The losses of life and property in recent hurricanes are staggering but the stress and trauma remains for both human and animal evacuees. Animal expert and author, Diana L. Guerrero says that pets will be traumatized and shares tips for helping animals get over their post disaster trauma.
Pet problems are likely to be on the increase for animal victims of Hurricane Katrina. Author and animal behaviorist, Diana L. Guerrero says that rescued pets may begin to exhibit abnormal behavior patterns.
She said, “People returning to disaster zones need to remember that their animals will need to be confined and supervised since natural landmarks and scent markings have been destroyed or are completely gone. Clean up, restraint and supervision are critical during this time.”
Guerrero, a resident of the San Bernardino Mountains, is the author of the booklet, “Animal Disaster Preparedness for Pet Owners & Pet Professionals” and is one of the contributing editors to “Resources for Crisis Management in Zoos and Other Animal Care Facilities, Volume I.” Guerrero is currently working on project on crisis management scheduled for release in the summer of 2006.
In addition to her written works, she holds numerous certifications in the animal disaster field from groups such as the Federal Emergency Management Agency (FEMA) and the Humane Society of the United States (HSUS). She has practical training and field experience in animal disaster work with United Animal Nations and the American Humane Association and works to educate people on the importance of pet and animal disaster preparedness.
According to Guerrero, all disasters have unique problems not only due to the type of disaster, but also due to the location and population. Problems found include cuts and bruises, as well as shock, heat stroke, injury by flying debris, collapsing structures, vehicles, and broken bones, disease and dehydration. Contaminated water, injury from floating or moving objects, and exhaustion can create other problems.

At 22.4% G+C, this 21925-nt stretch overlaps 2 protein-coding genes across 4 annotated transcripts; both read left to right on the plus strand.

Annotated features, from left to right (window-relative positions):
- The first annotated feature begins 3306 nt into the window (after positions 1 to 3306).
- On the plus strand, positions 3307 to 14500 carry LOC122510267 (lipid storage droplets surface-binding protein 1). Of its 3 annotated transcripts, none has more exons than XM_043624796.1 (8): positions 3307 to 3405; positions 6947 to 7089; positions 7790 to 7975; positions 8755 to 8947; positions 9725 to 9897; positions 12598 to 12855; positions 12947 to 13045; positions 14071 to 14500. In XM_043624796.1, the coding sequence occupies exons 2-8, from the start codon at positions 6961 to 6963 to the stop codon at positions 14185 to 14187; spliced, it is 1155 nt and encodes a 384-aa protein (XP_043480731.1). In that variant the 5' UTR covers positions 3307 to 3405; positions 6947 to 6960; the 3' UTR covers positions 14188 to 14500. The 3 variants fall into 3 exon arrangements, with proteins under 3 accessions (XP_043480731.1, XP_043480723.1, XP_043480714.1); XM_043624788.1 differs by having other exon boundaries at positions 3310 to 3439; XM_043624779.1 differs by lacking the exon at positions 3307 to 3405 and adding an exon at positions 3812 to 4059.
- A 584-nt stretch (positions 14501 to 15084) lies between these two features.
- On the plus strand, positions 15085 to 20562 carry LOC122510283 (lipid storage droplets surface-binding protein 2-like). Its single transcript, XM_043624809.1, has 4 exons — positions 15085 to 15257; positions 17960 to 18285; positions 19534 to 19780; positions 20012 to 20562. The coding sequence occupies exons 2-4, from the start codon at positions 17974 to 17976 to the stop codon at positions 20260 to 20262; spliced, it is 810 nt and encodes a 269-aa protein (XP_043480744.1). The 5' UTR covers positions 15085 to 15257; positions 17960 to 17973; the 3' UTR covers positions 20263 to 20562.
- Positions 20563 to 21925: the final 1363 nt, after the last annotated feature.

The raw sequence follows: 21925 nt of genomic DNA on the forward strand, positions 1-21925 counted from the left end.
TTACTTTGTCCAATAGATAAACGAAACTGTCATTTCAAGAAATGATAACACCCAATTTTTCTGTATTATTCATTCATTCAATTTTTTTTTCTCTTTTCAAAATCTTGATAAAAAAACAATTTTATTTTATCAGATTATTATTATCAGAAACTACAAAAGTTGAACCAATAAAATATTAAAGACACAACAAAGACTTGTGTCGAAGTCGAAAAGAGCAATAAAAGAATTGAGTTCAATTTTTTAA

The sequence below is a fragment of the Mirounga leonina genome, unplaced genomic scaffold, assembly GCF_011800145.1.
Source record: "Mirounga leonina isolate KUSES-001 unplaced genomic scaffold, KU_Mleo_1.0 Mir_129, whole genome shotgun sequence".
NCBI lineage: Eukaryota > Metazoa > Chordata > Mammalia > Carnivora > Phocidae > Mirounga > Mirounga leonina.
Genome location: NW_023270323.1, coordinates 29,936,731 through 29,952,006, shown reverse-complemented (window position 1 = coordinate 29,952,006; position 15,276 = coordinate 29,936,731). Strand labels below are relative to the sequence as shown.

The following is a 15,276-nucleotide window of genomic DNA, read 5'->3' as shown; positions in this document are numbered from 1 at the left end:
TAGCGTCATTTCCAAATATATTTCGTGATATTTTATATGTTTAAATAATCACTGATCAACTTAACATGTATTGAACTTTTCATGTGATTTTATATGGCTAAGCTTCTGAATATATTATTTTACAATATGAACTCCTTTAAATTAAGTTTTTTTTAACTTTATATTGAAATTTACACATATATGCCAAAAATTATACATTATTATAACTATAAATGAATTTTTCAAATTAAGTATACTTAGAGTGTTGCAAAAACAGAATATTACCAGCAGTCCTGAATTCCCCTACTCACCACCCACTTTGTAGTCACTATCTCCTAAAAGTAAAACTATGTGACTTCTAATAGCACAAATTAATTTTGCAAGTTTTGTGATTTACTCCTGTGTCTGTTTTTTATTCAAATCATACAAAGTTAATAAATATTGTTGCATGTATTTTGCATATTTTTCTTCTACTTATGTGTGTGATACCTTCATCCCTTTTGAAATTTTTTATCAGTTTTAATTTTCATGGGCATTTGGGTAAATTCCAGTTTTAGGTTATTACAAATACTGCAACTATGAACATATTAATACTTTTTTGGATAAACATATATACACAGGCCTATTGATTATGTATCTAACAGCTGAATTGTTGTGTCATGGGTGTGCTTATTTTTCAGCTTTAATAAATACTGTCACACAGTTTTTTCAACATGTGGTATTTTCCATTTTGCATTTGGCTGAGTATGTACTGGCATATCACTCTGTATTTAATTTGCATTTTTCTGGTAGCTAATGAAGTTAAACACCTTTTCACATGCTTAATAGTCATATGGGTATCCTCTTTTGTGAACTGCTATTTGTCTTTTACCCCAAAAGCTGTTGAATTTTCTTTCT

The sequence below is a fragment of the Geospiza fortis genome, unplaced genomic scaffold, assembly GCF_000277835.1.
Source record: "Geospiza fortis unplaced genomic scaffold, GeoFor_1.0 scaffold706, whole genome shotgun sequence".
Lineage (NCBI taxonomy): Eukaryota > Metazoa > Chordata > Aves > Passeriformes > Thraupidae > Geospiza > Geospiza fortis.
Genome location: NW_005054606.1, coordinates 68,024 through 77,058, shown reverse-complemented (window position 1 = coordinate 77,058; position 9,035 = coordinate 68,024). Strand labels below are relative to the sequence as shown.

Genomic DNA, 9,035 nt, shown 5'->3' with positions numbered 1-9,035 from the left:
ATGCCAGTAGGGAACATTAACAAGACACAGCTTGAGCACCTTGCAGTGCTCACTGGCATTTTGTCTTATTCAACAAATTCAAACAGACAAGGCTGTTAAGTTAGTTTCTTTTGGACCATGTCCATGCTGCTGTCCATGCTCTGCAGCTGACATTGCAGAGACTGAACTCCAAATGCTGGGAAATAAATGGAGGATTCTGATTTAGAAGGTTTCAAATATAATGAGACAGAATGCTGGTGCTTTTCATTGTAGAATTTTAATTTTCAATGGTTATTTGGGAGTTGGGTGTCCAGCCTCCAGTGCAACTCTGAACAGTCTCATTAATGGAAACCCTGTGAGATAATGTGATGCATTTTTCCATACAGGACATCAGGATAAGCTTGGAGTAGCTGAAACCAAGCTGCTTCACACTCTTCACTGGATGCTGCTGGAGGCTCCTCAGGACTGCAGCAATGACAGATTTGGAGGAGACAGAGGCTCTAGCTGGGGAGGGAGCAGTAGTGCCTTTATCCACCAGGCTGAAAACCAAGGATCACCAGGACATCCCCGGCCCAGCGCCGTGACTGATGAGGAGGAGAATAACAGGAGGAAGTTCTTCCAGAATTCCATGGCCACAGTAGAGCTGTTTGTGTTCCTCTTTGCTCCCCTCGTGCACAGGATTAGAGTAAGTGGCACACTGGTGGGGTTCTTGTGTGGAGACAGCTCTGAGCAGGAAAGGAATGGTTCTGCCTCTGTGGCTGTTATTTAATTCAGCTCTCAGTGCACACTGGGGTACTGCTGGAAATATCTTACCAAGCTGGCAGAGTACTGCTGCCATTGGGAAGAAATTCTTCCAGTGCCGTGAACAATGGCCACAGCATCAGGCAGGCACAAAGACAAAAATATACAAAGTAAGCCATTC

“Animals may show signs of post disaster stress trauma. Symptoms include loss of appetite, defensiveness, aggression or clinginess. Some animals will begin to lose hair, drop weight, or regress in their toileting or grooming habits.” Guerrero said.
Guerrero’s tips to help traumatized animals include:
1. Establish a routine. Schedule walking or activity and feeding.
2. Don’t physically try to comfort the animal as it escalates any fearful responses.
3. Talk quietly and calmly to your pet to reassure it.
4. Brush your animal at least once a day.
5. Engage in active play with your animal at least 20 minutes once or twice a day.
6. Allow for temporary idiosyncrasies in your pet’s behavior.
7. Immediately seek professional help from an animal behaviorist for any pet problems.
8. Provide animals with their own secure area.
9. Get your pet in for a veterinary check-up quickly.
10. Allow yourself, family and pets all the time needed for emotional recovery.
Guerrero concluded, “No matter how much you prepare you can never really brace yourself for the wreckage a disaster creates in your life or the life of those that you love. The recovery process is a long one and varies according to each individual. Be gentle with yourself and your pets.”
Enrollment in animal disaster preparedness teleseminars, the pet preparedness booklet and animal behavior help can also be found elsewhere on this site.